is better than any other spelling book which that. The appropriation that we have made of remarks on this amendment, I could not under- bas ever been published, and, therefore, send it $10,000 for a work of art may turn out to be stand why it was brought here fro the Judi forth at the public expense? I aw entirely valuable hereafter. At the present time, I ciary Committee, and I am not able to see now opposed to this thing. We publish too many believe, it is generally the subject of ridicule. why they should have selected this particular books at the public expense.

Mr. President, I am utterly opposed to this book rather than half a dozen other books. Mr. MORRILL, of Maine. I do not feel amendment. If we need this book let us buy We have a small epitome or digest of Story's very strongly about this matter any way, and it, as we would any other book that is important Commentaries on the Constitution. Then there

I hardly know that I should feel called upon to us; and let the people buy it, as probably a is Sheppard's small work upon the Constitu- to say anything in regard to it, if it were not great many of them will do ; but the idea of our tion, and Wilson's, and some half a dozen moved as it is by the Senator from Illinois, purchasing ten thousand copies of a new work other books just like this.

who admonished me yesterday that I was in on the Constitution containing commentaries, Mr. STEWART. None of those books are danger of appearing neglectful, to say the notes, and references to authorities on that || like this. subject, it seems to me, is entirely improper. Mr. PATTERSON, of New Hampshire.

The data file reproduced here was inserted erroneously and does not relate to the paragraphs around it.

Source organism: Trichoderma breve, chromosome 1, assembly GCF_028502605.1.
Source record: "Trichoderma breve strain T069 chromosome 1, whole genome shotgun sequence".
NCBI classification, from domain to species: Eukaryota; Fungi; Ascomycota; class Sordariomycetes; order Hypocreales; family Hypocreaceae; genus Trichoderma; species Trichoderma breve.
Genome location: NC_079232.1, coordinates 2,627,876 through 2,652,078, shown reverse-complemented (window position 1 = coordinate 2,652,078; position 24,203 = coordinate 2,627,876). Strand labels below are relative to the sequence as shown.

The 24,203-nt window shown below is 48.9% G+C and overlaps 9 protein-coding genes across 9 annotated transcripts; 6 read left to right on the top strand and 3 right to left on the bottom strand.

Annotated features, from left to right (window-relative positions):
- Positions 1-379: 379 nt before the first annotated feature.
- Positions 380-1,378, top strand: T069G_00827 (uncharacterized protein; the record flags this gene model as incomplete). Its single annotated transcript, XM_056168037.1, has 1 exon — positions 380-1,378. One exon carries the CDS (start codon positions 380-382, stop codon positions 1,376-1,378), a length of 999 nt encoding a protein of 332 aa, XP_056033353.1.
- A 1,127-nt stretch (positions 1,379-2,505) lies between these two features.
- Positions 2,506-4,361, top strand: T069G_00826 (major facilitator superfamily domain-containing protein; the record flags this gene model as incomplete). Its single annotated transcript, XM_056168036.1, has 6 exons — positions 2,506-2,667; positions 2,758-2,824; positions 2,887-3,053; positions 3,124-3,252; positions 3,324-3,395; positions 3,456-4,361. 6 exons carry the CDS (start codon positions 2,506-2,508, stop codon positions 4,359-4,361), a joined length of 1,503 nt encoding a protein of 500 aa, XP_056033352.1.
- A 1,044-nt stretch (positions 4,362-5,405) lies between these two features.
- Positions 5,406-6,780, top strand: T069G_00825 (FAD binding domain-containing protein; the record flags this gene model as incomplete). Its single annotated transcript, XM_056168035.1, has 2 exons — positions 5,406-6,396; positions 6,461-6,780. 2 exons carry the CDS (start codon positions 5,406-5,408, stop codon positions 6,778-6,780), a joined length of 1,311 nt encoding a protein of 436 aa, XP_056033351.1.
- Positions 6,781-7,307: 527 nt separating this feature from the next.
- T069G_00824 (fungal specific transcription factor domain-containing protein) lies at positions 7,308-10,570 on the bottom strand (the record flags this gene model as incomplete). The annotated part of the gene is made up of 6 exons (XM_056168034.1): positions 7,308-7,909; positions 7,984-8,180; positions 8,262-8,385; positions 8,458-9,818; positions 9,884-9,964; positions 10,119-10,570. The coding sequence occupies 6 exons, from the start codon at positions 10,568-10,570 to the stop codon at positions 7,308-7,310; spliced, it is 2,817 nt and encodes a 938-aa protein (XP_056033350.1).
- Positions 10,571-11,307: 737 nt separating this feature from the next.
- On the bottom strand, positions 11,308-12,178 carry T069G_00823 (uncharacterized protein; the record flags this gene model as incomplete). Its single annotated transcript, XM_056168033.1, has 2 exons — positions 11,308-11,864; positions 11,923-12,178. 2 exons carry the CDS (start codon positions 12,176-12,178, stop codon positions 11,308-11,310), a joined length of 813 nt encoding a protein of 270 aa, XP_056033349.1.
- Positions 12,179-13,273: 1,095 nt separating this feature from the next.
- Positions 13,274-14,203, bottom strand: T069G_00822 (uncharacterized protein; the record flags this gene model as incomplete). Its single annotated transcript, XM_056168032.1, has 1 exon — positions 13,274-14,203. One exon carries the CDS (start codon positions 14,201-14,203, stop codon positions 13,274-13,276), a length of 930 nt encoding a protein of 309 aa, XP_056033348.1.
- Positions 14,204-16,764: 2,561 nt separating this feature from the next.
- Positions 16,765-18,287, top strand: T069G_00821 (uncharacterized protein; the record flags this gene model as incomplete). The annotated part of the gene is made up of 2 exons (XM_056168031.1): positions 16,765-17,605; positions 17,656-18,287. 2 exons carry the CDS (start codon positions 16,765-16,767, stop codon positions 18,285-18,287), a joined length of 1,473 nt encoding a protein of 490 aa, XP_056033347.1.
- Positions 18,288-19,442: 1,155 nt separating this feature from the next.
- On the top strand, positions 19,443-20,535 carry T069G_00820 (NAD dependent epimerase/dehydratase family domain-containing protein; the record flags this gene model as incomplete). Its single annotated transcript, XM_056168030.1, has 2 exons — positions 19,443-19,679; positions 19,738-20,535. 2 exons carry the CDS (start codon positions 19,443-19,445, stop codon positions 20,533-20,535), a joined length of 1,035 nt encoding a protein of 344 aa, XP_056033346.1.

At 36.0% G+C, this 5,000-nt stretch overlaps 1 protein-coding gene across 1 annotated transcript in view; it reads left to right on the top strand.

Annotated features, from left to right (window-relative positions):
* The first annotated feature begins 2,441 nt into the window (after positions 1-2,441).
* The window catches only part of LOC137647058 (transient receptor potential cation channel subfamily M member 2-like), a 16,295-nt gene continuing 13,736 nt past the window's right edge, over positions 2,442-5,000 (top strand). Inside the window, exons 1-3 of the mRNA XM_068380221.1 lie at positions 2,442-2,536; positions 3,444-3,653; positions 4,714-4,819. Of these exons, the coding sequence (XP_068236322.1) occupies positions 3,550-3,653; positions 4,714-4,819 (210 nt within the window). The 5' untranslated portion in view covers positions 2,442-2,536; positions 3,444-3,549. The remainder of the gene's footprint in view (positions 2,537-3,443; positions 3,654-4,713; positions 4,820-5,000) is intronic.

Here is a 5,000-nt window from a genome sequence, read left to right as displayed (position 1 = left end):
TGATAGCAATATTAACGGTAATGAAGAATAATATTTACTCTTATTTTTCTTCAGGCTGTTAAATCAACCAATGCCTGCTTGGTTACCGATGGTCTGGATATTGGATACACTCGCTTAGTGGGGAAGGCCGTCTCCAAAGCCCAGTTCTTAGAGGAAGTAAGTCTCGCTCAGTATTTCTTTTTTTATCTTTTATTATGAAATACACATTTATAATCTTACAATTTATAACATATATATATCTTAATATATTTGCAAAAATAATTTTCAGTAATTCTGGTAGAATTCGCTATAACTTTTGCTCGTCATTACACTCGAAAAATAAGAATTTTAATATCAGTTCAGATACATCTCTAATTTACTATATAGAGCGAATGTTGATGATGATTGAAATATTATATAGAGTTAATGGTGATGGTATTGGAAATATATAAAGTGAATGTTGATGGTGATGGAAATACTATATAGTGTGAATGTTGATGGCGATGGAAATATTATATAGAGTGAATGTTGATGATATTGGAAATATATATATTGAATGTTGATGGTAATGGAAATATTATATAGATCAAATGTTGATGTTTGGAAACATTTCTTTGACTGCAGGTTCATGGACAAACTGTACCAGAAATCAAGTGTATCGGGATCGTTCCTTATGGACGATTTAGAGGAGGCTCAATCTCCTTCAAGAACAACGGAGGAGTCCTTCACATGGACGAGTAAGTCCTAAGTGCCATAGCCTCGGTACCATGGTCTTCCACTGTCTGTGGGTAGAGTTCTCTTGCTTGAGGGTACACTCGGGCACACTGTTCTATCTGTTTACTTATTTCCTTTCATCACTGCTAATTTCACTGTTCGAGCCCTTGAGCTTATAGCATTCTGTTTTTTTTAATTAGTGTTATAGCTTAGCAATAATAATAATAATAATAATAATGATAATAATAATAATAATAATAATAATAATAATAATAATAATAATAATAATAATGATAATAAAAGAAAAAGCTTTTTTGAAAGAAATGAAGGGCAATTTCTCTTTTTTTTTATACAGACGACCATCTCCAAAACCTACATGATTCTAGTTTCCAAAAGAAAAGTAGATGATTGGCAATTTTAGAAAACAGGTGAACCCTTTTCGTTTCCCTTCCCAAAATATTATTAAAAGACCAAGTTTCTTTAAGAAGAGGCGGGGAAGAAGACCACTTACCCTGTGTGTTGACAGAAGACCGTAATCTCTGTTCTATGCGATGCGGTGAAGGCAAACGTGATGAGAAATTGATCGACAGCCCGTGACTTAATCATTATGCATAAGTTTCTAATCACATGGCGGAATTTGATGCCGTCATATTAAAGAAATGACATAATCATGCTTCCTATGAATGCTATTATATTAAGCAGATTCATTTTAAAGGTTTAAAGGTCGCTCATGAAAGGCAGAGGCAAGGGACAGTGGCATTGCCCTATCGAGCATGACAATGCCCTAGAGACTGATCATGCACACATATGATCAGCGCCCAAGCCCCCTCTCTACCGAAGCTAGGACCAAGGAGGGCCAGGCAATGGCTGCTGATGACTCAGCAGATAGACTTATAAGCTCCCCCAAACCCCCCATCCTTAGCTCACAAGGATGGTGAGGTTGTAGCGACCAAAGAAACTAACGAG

least, to the Senate and to my duties to this

bill by allowing amendments to be made withsMr. STEWART. Mr. President, the remarks Perhaps the covers are of a different color.

out an attempt to resist them. of the Senator from Indiana [Mr. Morton] Mr. STEWART. No; the contents are not But I do not rise in that spirit even now to induce me to suggest some reasons, which, if alike. he will reflect upon, I think he will agree to,

resist this, simply because the Senator from

Mr. PATTERSON, of New Hampshire. Illinois has offered it, or because it is an why this appropriation should pass. He says They are on the same subject, and the only || amendment to the appropriation bill ; for I do there is no more reason for buying this work question is as to which is the best on the same

not conceive it to be my duty to stand here than for buying the New Testament; and he subject. A majority of the committee have tries to show us that is out of our line alto. decided that this was the proper book for us to

with a bladgeon to strike at everything because gether. Now, I recollect that we passed a bill select and publish at the expense of the Gov.

it is proposed upon an appropriation bill. But,

sir, I doubt somewhat whether this proposition a year or two ago for the codification of the

ernment. It looks to me as though it was a fulfills any of the conditions that have been

[merged small][ocr errors][ocr errors][ocr errors][ocr errors][merged small][ocr errors][merged small][ocr errors][ocr errors][merged small][ocr errors]

required in the purchasing of books, or mak- offer, to be referred to the Committee on the Senator now addresses my attention. I do ing publications of books for distribution. The Appropriations.

not think we had any information on that subSenator from Illinois puts it upon the only The PRESIDENT pro tempore. It will be lject. If the Attorney General had communiground which could address itself to the Sen- so referred.